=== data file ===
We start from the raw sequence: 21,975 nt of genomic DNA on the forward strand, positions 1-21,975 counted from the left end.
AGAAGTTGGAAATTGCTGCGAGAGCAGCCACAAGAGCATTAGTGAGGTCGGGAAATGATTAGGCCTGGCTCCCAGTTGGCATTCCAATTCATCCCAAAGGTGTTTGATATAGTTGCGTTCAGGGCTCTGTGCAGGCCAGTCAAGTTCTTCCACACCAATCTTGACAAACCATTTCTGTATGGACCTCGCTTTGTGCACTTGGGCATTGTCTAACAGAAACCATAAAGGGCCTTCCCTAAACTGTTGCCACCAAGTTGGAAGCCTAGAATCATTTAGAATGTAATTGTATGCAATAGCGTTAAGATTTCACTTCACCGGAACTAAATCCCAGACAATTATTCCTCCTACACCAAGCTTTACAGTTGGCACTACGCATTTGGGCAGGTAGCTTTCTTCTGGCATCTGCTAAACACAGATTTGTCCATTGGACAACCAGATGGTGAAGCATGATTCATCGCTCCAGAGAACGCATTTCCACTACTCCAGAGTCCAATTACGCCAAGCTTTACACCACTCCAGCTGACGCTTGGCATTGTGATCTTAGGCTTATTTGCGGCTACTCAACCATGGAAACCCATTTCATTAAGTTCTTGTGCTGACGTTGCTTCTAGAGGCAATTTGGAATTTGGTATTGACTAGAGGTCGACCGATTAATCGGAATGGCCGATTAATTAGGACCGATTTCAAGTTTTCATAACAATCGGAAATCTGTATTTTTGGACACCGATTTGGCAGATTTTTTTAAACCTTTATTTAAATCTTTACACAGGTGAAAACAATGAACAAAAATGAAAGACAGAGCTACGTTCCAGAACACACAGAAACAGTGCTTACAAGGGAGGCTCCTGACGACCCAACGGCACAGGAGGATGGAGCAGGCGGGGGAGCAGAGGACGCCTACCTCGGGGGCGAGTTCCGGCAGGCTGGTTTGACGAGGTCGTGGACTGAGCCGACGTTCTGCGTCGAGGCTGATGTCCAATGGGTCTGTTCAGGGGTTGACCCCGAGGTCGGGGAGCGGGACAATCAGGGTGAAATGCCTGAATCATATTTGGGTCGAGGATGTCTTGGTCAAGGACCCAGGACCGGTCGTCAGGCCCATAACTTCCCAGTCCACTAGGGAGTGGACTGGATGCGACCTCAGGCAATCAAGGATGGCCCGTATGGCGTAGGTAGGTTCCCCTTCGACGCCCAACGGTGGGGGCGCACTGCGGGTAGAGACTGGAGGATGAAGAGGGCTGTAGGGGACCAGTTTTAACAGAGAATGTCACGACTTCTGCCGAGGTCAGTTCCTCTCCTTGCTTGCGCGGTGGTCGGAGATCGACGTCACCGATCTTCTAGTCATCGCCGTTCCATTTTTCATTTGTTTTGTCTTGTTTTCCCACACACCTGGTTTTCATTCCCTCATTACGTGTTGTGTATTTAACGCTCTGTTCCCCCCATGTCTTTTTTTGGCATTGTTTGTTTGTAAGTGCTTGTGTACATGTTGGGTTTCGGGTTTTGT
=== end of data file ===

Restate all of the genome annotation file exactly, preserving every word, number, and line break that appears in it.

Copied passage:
We start from the raw sequence: 21,975 nt of genomic DNA on the forward strand, positions 1-21,975 counted from the left end.
AGAAGTTGGAAATTGCTGCGAGAGCAGCCACAAGAGCATTAGTGAGGTCGGGAAATGATTAGGCCTGGCTCCCAGTTGGCATTCCAATTCATCCCAAAGGTGTTTGATATAGTTGCGTTCAGGGCTCTGTGCAGGCCAGTCAAGTTCTTCCACACCAATCTTGACAAACCATTTCTGTATGGACCTCGCTTTGTGCACTTGGGCATTGTCTAACAGAAACCATAAAGGGCCTTCCCTAAACTGTTGCCACCAAGTTGGAAGCCTAGAATCATTTAGAATGTAATTGTATGCAATAGCGTTAAGATTTCACTTCACCGGAACTAAATCCCAGACAATTATTCCTCCTACACCAAGCTTTACAGTTGGCACTACGCATTTGGGCAGGTAGCTTTCTTCTGGCATCTGCTAAACACAGATTTGTCCATTGGACAACCAGATGGTGAAGCATGATTCATCGCTCCAGAGAACGCATTTCCACTACTCCAGAGTCCAATTACGCCAAGCTTTACACCACTCCAGCTGACGCTTGGCATTGTGATCTTAGGCTTATTTGCGGCTACTCAACCATGGAAACCCATTTCATTAAGTTCTTGTGCTGACGTTGCTTCTAGAGGCAATTTGGAATTTGGTATTGACTAGAGGTCGACCGATTAATCGGAATGGCCGATTAATTAGGACCGATTTCAAGTTTTCATAACAATCGGAAATCTGTATTTTTGGACACCGATTTGGCAGATTTTTTTAAACCTTTATTTAAATCTTTACACAGGTGAAAACAATGAACAAAAATGAAAGACAGAGCTACGTTCCAGAACACACAGAAACAGTGCTTACAAGGGAGGCTCCTGACGACCCAACGGCACAGGAGGATGGAGCAGGCGGGGGAGCAGAGGACGCCTACCTCGGGGGCGAGTTCCGGCAGGCTGGTTTGACGAGGTCGTGGACTGAGCCGACGTTCTGCGTCGAGGCTGATGTCCAATGGGTCTGTTCAGGGGTTGACCCCGAGGTCGGGGAGCGGGACAATCAGGGTGAAATGCCTGAATCATATTTGGGTCGAGGATGTCTTGGTCAAGGACCCAGGACCGGTCGTCAGGCCCATAACTTCCCAGTCCACTAGGGAGTGGACTGGATGCGACCTCAGGCAATCAAGGATGGCCCGTATGGCGTAGGTAGGTTCCCCTTCGACGCCCAACGGTGGGGGCGCACTGCGGGTAGAGACTGGAGGATGAAGAGGGCTGTAGGGGACCAGTTTTAACAGAGAATGTCACGACTTCTGCCGAGGTCAGTTCCTCTCCTTGCTTGCGCGGTGGTCGGAGATCGACGTCACCGATCTTCTAGTCATCGCCGTTCCATTTTTCATTTGTTTTGTCTTGTTTTCCCACACACCTGGTTTTCATTCCCTCATTACGTGTTGTGTATTTAACGCTCTGTTCCCCCCATGTCTTTTTTTGGCATTGTTTGTTTGTAAGTGCTTGTGTACATGTTGGGTTTCGGGTTTTGT